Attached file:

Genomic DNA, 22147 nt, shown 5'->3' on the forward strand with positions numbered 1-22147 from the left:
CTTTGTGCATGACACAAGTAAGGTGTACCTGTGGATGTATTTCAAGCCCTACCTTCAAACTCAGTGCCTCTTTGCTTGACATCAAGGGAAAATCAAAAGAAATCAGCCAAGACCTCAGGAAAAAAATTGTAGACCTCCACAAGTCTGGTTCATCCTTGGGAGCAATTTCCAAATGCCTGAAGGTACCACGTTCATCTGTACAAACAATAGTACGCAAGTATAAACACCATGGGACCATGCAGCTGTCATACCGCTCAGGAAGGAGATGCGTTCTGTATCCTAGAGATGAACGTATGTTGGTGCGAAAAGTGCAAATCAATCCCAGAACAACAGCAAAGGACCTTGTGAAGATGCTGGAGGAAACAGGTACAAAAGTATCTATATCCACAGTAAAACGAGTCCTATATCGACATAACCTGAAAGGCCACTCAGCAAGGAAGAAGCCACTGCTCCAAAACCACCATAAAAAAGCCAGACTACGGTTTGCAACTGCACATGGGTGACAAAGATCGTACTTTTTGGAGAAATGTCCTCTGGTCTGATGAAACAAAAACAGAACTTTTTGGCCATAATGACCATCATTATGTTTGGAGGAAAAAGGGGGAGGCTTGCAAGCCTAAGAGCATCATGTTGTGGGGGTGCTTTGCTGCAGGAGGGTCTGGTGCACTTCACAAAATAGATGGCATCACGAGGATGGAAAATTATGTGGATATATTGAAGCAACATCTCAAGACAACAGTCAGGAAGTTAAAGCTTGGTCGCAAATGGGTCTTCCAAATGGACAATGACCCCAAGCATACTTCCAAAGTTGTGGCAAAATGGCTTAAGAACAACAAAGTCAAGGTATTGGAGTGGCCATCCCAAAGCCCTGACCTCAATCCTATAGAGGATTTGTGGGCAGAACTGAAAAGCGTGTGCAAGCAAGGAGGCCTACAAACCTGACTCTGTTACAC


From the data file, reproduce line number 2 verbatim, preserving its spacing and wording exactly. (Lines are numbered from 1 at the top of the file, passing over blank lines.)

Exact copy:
CTTTGTGCATGACACAAGTAAGGTGTACCTGTGGATGTATTTCAAGCCCTACCTTCAAACTCAGTGCCTCTTTGCTTGACATCAAGGGAAAATCAAAAGAAATCAGCCAAGACCTCAGGAAAAAAATTGTAGACCTCCACAAGTCTGGTTCATCCTTGGGAGCAATTTCCAAATGCCTGAAGGTACCACGTTCATCTGTACAAACAATAGTACGCAAGTATAAACACCATGGGACCATGCAGCTGTCATACCGCTCAGGAAGGAGATGCGTTCTGTATCCTAGAGATGAACGTATGTTGGTGCGAAAAGTGCAAATCAATCCCAGAACAACAGCAAAGGACCTTGTGAAGATGCTGGAGGAAACAGGTACAAAAGTATCTATATCCACAGTAAAACGAGTCCTATATCGACATAACCTGAAAGGCCACTCAGCAAGGAAGAAGCCACTGCTCCAAAACCACCATAAAAAAGCCAGACTACGGTTTGCAACTGCACATGGGTGACAAAGATCGTACTTTTTGGAGAAATGTCCTCTGGTCTGATGAAACAAAAACAGAACTTTTTGGCCATAATGACCATCATTATGTTTGGAGGAAAAAGGGGGAGGCTTGCAAGCCTAAGAGCATCATGTTGTGGGGGTGCTTTGCTGCAGGAGGGTCTGGTGCACTTCACAAAATAGATGGCATCACGAGGATGGAAAATTATGTGGATATATTGAAGCAACATCTCAAGACAACAGTCAGGAAGTTAAAGCTTGGTCGCAAATGGGTCTTCCAAATGGACAATGACCCCAAGCATACTTCCAAAGTTGTGGCAAAATGGCTTAAGAACAACAAAGTCAAGGTATTGGAGTGGCCATCCCAAAGCCCTGACCTCAATCCTATAGAGGATTTGTGGGCAGAACTGAAAAGCGTGTGCAAGCAAGGAGGCCTACAAACCTGACTCTGTTACAC